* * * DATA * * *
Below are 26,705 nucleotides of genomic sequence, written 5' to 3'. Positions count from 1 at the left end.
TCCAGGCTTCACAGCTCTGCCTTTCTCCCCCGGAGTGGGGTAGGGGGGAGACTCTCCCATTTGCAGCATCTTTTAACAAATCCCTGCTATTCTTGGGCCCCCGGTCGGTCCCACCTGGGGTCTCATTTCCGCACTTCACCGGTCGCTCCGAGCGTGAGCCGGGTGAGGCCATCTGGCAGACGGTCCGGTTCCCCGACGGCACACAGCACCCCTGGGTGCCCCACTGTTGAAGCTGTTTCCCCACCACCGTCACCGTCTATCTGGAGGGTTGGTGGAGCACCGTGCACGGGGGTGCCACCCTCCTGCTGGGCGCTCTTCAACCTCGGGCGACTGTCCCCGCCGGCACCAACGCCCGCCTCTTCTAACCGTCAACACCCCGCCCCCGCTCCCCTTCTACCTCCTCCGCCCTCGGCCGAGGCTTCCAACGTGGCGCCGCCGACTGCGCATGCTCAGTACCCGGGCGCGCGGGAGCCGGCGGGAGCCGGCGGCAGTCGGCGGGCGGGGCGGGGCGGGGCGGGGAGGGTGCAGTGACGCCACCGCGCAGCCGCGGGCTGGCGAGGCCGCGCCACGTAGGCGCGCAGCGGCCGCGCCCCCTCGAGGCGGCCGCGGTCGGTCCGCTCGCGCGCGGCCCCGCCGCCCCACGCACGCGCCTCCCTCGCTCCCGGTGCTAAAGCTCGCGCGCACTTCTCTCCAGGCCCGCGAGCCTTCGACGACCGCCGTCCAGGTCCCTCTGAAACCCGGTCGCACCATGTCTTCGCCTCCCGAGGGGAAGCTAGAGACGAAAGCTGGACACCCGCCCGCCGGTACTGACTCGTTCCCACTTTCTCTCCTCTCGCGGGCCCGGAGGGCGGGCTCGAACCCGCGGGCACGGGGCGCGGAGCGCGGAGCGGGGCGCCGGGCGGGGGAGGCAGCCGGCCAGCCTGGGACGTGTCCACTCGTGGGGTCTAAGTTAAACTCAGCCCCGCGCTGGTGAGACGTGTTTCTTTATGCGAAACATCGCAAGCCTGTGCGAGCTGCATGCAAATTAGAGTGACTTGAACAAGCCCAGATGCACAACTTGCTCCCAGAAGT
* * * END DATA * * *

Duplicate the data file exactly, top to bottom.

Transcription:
Below are 26,705 nucleotides of genomic sequence, written 5' to 3'. Positions count from 1 at the left end.
TCCAGGCTTCACAGCTCTGCCTTTCTCCCCCGGAGTGGGGTAGGGGGGAGACTCTCCCATTTGCAGCATCTTTTAACAAATCCCTGCTATTCTTGGGCCCCCGGTCGGTCCCACCTGGGGTCTCATTTCCGCACTTCACCGGTCGCTCCGAGCGTGAGCCGGGTGAGGCCATCTGGCAGACGGTCCGGTTCCCCGACGGCACACAGCACCCCTGGGTGCCCCACTGTTGAAGCTGTTTCCCCACCACCGTCACCGTCTATCTGGAGGGTTGGTGGAGCACCGTGCACGGGGGTGCCACCCTCCTGCTGGGCGCTCTTCAACCTCGGGCGACTGTCCCCGCCGGCACCAACGCCCGCCTCTTCTAACCGTCAACACCCCGCCCCCGCTCCCCTTCTACCTCCTCCGCCCTCGGCCGAGGCTTCCAACGTGGCGCCGCCGACTGCGCATGCTCAGTACCCGGGCGCGCGGGAGCCGGCGGGAGCCGGCGGCAGTCGGCGGGCGGGGCGGGGCGGGGCGGGGAGGGTGCAGTGACGCCACCGCGCAGCCGCGGGCTGGCGAGGCCGCGCCACGTAGGCGCGCAGCGGCCGCGCCCCCTCGAGGCGGCCGCGGTCGGTCCGCTCGCGCGCGGCCCCGCCGCCCCACGCACGCGCCTCCCTCGCTCCCGGTGCTAAAGCTCGCGCGCACTTCTCTCCAGGCCCGCGAGCCTTCGACGACCGCCGTCCAGGTCCCTCTGAAACCCGGTCGCACCATGTCTTCGCCTCCCGAGGGGAAGCTAGAGACGAAAGCTGGACACCCGCCCGCCGGTACTGACTCGTTCCCACTTTCTCTCCTCTCGCGGGCCCGGAGGGCGGGCTCGAACCCGCGGGCACGGGGCGCGGAGCGCGGAGCGGGGCGCCGGGCGGGGGAGGCAGCCGGCCAGCCTGGGACGTGTCCACTCGTGGGGTCTAAGTTAAACTCAGCCCCGCGCTGGTGAGACGTGTTTCTTTATGCGAAACATCGCAAGCCTGTGCGAGCTGCATGCAAATTAGAGTGACTTGAACAAGCCCAGATGCACAACTTGCTCCCAGAAGT